It means "Don't spoil my dream by being pessimistic."
You have a dream about something wonderful that you hope will happen. Someone says "but if X happens, your dream won't happen." Their pessimism has spoiled your dream.
The idiom is an example of a "metaphor." Instead of saying "your dream," it talks about a wonderful parade, planned to honor you. The pessimistic idea is that it might rain on the parade date. The parade might be cancelled. Or maybe nobody will come.
The metaphor could be phrased "I am dreaming of a parade, don't say that it might rain on my parade." This is shortened to "don't rain on my parade," suggesting that the pessimist is actually making it rain.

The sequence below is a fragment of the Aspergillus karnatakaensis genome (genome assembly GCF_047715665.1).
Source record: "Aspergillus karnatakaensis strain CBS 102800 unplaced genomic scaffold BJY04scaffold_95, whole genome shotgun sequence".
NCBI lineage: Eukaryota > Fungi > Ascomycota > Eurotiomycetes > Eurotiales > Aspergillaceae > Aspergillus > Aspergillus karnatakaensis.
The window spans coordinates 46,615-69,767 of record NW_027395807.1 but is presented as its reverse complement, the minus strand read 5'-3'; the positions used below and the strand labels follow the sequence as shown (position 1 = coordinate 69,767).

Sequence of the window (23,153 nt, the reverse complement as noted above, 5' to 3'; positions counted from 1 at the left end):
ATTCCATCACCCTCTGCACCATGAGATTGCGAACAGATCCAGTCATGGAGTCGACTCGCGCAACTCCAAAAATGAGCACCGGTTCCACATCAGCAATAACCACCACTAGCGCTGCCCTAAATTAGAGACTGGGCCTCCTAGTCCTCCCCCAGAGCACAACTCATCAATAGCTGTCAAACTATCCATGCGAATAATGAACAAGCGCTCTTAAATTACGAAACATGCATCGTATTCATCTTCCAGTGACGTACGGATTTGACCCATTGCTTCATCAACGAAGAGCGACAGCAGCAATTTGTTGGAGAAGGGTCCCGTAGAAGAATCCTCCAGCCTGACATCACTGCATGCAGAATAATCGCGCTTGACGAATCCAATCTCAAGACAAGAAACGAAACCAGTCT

An example of use:
"I have a good chance of winning," Page said.
"But what if you don't?" her older brother Bryan said.
"You guys just love to rain on my parade, don't you?"
A similar idiom is "to throw cold water" on an idea.
The idiom became the title of a song made famous by Barbra Streisand. Her character, Fanny Brice, is in love with a man named Nick. A friend thinks Nick will break her heart. She is "raining on Fanny's parade." This launches into a wonderful movie sequence. Streisand sings, defiantly, "Nobody, no, nobody, is gonna rain on my parade!" The climax of the song starts at about 3:00 if you won't want to watch the whole scene.
https://youtu.be/-Yfh_CpA9Sk (whole scene)
https://youtu.be/-Yfh_CpA9Sk?t=180 (climax of song)